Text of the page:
Visual Impairment Awareness Day a Huge Success
Last week students from the Royal National College for the Blind (RNC) held a visual impairment awareness day. Eight members of staff from Hereford College of Arts (HCA) made the short hop to the RNC to take part in sighted guide training and an immersive visually impaired experience.
Staff members were invited to wear blind folds and spectacles that replicate different visual impairments. They then undertook sighted guide training, where they were taught how to guide a visually impaired person and experience what it is like to be guided for those with sight loss. Other activities included learning how to make refreshments, how visually impaired people use assistive technology for support, and finally creating a life drawing all with impairments to their vision.
Former RNC student Lenny Jordan helped to coordinate the afternoon with the HCA and is the first visual impaired student to take a fine art degree with the college.
HCA short film course leader Keith Temple said ‘There were several benefits for me in taking part on the VI awareness session. Firstly, the RNC is so close to HCA yet there’s really no connection. I’ve worked there for a year, I pass RNC students in the street on a daily basis but our paths never cross. I wanted to know more about and experience what the world was like for our visually impaired neighbours and although it was only for a short time, I learned a lot, which of course you do when you put yourself in another person’s shoes.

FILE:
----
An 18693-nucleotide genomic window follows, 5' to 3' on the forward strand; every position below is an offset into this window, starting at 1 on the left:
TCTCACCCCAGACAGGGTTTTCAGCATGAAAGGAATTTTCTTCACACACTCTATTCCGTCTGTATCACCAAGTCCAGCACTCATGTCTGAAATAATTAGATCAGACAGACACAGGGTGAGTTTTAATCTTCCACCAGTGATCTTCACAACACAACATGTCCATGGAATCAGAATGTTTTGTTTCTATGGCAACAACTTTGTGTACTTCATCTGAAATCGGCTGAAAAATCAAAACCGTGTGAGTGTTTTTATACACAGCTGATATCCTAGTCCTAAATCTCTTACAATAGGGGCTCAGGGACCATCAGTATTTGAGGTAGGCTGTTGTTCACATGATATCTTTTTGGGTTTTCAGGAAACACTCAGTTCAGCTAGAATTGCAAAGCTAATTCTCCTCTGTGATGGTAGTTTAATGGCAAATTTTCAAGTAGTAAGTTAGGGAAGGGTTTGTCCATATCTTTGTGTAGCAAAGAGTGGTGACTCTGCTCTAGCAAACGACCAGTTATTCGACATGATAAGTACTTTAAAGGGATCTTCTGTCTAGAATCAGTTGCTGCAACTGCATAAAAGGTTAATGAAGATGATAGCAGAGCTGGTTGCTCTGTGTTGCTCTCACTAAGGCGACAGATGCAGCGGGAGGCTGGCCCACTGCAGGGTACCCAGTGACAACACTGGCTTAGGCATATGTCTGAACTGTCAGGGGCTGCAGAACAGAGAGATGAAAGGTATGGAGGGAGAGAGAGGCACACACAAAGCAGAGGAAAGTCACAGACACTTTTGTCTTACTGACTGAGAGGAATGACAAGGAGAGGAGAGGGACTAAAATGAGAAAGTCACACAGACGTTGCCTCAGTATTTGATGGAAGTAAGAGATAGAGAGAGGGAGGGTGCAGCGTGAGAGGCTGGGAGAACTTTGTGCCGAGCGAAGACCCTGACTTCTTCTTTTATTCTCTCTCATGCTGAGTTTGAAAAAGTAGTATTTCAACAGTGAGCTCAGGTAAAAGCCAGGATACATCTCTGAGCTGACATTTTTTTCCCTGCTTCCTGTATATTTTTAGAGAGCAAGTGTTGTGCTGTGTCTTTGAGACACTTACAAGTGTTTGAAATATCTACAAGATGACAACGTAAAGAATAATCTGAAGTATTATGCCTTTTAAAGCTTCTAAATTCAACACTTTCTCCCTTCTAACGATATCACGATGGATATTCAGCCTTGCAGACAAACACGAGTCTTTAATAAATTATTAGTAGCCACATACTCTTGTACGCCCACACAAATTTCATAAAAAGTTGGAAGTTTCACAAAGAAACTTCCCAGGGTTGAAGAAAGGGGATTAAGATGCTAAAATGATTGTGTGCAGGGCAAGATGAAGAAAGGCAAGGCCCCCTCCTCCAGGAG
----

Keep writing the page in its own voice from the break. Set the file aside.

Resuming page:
Until the session on Monday I’d been ignorant of the fact that there are a variety of visual impairments. Without really giving it much thought I’d just assumed that when people were ‘blind’ they couldn’t ‘see’ – that all was dark. The workshop was informative in dispelling this myth and by providing different sets of customised glasses we were given an insight into just some of the visual impairments students live with.
As a writer who works in what is taken for granted as visual media – film, television, the written word in print, the workshop was a reminder that the visual element of my work is only a part of a wider sensory experience.’
RNC student governor David Parfitt said ‘The visually impaired awareness day gave us an opportunity to highlight what it is like to have sight loss. It also helped us with our course work and is part of our final graded mark, so it’s a win win for everyone involved. The more events we can host like this will enhance the understanding for people of what it is like to live with sight loss and visual impairment, which can only be a good thing’.
The college are aiming to host similar events in the future for other organisations, if you are interested then please contact email@example.com
A big thank you to the HCA staff who attended and the RNC students for organising.